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 Posted: Fri Mar 28th, 2008 07:39 am
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Kernow-Ox
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I was thinking about mentioning 'Birth of a Nation'. As with 'Triumph of the Will', regardless of the film's politics or attitudes it is a milestone in the history of cinema worthy of attention as well as interesting reflection on how these societies saw themselves. I have yet to watch either, mind you.

Roger Ebert's review is worth reading:
< http://tinyurl.com/c6y2f> [rogerebert.suntimes.com]



 Posted: Fri Mar 28th, 2008 03:39 pm
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booklover
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Kernow-Ox,

I had an opportunity to watch both films and both have powerful, if incorrect, messages. If you want to watch BOAN, I would recommend the restored version, which is in sepia-tone and not black and white. A shortened version of Triumph of the Will is available on DVD, but if you can find the entire film, I would recommend it over the abridged version.

Best
Rob



 Posted: Sat Mar 29th, 2008 01:45 am
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JoanieReb
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"I can't verify it but perhaps they were playing the Jaunting Irish Car or the Irish Volunteer, thr former being the tune the Bonnie Blue Flag was based on and the latter a Federal tune set to the same melody."

Thank you, David.  I don't own a copy of the movie, so I did a google search to see if anyone else had thought it was the case, and I am not alone.  Here's one of a few comments on it:

* When the 54th is returning from its first battle and entering their camp, the Yankee camp band is playing the "Bonnie Blue Flag", which was closer to being the Confederate national anthem then the marching song, "Dixie." I seriously doubt that a Yankee band would play either, however, Lincoln after Lee's surrender asked the military band to play Dixie for him at the White House.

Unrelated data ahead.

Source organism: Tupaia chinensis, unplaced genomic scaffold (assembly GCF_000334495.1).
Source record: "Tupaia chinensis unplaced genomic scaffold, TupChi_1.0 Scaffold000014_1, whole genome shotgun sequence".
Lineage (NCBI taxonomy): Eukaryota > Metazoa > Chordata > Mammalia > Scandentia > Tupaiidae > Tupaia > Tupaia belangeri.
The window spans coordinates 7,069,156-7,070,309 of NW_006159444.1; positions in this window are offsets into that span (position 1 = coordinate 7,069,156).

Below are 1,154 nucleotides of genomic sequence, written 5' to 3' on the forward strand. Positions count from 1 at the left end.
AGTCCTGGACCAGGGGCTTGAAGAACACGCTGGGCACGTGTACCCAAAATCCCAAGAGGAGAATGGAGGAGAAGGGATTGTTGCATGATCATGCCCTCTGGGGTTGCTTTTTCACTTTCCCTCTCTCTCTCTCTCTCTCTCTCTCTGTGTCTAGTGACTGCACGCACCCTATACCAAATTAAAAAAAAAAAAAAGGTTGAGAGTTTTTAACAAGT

(http://www.armchairgeneral.com/forums/archive/index.php?t-48488.html)

Even if one of the alternative tunes was playing, most people whom watch the movie would hear "Bonnie Blue Flag", so I think this was just a goof in the movie, or perhaps even someone's little joke:D.

Learning the origin of BBF was really interesting.  An Irish melody, I take it?  Who woulda thunk!

Last edited on Sat Mar 29th, 2008 01:55 am by JoanieReb



 Posted: Sat Mar 29th, 2008 01:46 am
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JoanieReb
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Kernow-Ox,

I enjoyed the review that you posted.  I find it truly amazing, from a cinematic viewpoint,  that this movie was made in 1915.  The clips from BoaN that the documentary showed, and the list of ground-breaking cinematic advances, were really amazing to me.  I couldn't believe the battle scene was from 1915!  Really liked this quote frome the review: